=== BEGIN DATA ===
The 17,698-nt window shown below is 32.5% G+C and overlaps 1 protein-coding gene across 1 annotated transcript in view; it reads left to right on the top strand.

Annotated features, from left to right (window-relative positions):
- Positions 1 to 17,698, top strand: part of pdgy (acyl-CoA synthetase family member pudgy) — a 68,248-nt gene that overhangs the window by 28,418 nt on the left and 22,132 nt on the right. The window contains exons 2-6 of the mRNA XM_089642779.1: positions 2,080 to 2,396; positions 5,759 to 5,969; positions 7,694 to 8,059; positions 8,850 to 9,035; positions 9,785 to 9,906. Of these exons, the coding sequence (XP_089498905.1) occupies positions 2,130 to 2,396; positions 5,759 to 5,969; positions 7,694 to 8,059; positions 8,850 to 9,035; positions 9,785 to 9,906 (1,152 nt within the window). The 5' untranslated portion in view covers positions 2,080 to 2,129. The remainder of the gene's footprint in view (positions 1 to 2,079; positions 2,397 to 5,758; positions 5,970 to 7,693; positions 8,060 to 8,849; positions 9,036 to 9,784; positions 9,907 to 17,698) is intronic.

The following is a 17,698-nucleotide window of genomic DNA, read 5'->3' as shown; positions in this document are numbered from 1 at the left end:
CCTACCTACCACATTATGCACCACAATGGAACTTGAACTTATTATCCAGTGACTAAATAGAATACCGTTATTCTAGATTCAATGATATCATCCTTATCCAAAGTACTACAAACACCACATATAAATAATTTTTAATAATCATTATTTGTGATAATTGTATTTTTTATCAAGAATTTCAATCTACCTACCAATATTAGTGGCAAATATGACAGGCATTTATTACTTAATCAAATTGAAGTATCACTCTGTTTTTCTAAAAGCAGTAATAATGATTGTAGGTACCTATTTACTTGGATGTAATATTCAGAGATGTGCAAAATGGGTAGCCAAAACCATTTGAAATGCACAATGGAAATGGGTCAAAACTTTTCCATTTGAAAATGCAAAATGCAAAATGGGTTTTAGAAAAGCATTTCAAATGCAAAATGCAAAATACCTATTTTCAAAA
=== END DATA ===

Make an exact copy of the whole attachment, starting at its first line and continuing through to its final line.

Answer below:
The 17,698-nt window shown below is 32.5% G+C and overlaps 1 protein-coding gene across 1 annotated transcript in view; it reads left to right on the top strand.

Annotated features, from left to right (window-relative positions):
- Positions 1 to 17,698, top strand: part of pdgy (acyl-CoA synthetase family member pudgy) — a 68,248-nt gene that overhangs the window by 28,418 nt on the left and 22,132 nt on the right. The window contains exons 2-6 of the mRNA XM_089642779.1: positions 2,080 to 2,396; positions 5,759 to 5,969; positions 7,694 to 8,059; positions 8,850 to 9,035; positions 9,785 to 9,906. Of these exons, the coding sequence (XP_089498905.1) occupies positions 2,130 to 2,396; positions 5,759 to 5,969; positions 7,694 to 8,059; positions 8,850 to 9,035; positions 9,785 to 9,906 (1,152 nt within the window). The 5' untranslated portion in view covers positions 2,080 to 2,129. The remainder of the gene's footprint in view (positions 1 to 2,079; positions 2,397 to 5,758; positions 5,970 to 7,693; positions 8,060 to 8,849; positions 9,036 to 9,784; positions 9,907 to 17,698) is intronic.

The following is a 17,698-nucleotide window of genomic DNA, read 5'->3' as shown; positions in this document are numbered from 1 at the left end:
CCTACCTACCACATTATGCACCACAATGGAACTTGAACTTATTATCCAGTGACTAAATAGAATACCGTTATTCTAGATTCAATGATATCATCCTTATCCAAAGTACTACAAACACCACATATAAATAATTTTTAATAATCATTATTTGTGATAATTGTATTTTTTATCAAGAATTTCAATCTACCTACCAATATTAGTGGCAAATATGACAGGCATTTATTACTTAATCAAATTGAAGTATCACTCTGTTTTTCTAAAAGCAGTAATAATGATTGTAGGTACCTATTTACTTGGATGTAATATTCAGAGATGTGCAAAATGGGTAGCCAAAACCATTTGAAATGCACAATGGAAATGGGTCAAAACTTTTCCATTTGAAAATGCAAAATGCAAAATGGGTTTTAGAAAAGCATTTCAAATGCAAAATGCAAAATACCTATTTTCAAAA